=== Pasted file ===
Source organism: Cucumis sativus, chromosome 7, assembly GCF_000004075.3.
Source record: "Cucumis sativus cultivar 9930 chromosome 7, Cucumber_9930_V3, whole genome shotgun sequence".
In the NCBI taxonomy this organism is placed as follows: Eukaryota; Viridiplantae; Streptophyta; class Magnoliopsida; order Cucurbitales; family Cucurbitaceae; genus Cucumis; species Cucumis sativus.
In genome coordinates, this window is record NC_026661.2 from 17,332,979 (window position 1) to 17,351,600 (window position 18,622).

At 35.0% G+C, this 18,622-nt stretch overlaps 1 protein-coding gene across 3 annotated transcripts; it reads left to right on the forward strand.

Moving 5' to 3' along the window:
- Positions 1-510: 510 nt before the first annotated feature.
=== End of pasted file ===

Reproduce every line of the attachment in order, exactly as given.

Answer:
Source organism: Cucumis sativus, chromosome 7, assembly GCF_000004075.3.
Source record: "Cucumis sativus cultivar 9930 chromosome 7, Cucumber_9930_V3, whole genome shotgun sequence".
In the NCBI taxonomy this organism is placed as follows: Eukaryota; Viridiplantae; Streptophyta; class Magnoliopsida; order Cucurbitales; family Cucurbitaceae; genus Cucumis; species Cucumis sativus.
In genome coordinates, this window is record NC_026661.2 from 17,332,979 (window position 1) to 17,351,600 (window position 18,622).

At 35.0% G+C, this 18,622-nt stretch overlaps 1 protein-coding gene across 3 annotated transcripts; it reads left to right on the forward strand.

Moving 5' to 3' along the window:
- Positions 1-510: 510 nt before the first annotated feature.